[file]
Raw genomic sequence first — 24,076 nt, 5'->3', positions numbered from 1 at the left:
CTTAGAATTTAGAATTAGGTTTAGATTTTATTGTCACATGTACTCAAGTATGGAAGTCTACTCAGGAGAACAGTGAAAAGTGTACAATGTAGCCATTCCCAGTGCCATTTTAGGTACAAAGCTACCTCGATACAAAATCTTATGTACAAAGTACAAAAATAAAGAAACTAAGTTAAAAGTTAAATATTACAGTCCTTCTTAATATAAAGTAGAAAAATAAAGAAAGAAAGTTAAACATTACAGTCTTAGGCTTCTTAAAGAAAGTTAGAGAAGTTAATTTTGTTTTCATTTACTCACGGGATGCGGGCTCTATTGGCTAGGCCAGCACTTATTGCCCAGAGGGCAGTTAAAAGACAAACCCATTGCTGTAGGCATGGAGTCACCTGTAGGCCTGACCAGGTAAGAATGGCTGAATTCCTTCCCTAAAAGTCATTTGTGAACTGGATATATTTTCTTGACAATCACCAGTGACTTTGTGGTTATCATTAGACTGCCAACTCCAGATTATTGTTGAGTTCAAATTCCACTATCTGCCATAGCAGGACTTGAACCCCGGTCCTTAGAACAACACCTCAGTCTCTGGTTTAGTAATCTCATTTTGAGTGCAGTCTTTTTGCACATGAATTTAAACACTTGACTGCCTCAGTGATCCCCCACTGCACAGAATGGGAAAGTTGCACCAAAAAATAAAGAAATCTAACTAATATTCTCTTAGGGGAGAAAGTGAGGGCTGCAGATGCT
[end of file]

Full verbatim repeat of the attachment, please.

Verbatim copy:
Raw genomic sequence first — 24,076 nt, 5'->3', positions numbered from 1 at the left:
CTTAGAATTTAGAATTAGGTTTAGATTTTATTGTCACATGTACTCAAGTATGGAAGTCTACTCAGGAGAACAGTGAAAAGTGTACAATGTAGCCATTCCCAGTGCCATTTTAGGTACAAAGCTACCTCGATACAAAATCTTATGTACAAAGTACAAAAATAAAGAAACTAAGTTAAAAGTTAAATATTACAGTCCTTCTTAATATAAAGTAGAAAAATAAAGAAAGAAAGTTAAACATTACAGTCTTAGGCTTCTTAAAGAAAGTTAGAGAAGTTAATTTTGTTTTCATTTACTCACGGGATGCGGGCTCTATTGGCTAGGCCAGCACTTATTGCCCAGAGGGCAGTTAAAAGACAAACCCATTGCTGTAGGCATGGAGTCACCTGTAGGCCTGACCAGGTAAGAATGGCTGAATTCCTTCCCTAAAAGTCATTTGTGAACTGGATATATTTTCTTGACAATCACCAGTGACTTTGTGGTTATCATTAGACTGCCAACTCCAGATTATTGTTGAGTTCAAATTCCACTATCTGCCATAGCAGGACTTGAACCCCGGTCCTTAGAACAACACCTCAGTCTCTGGTTTAGTAATCTCATTTTGAGTGCAGTCTTTTTGCACATGAATTTAAACACTTGACTGCCTCAGTGATCCCCCACTGCACAGAATGGGAAAGTTGCACCAAAAAATAAAGAAATCTAACTAATATTCTCTTAGGGGAGAAAGTGAGGGCTGCAGATGCT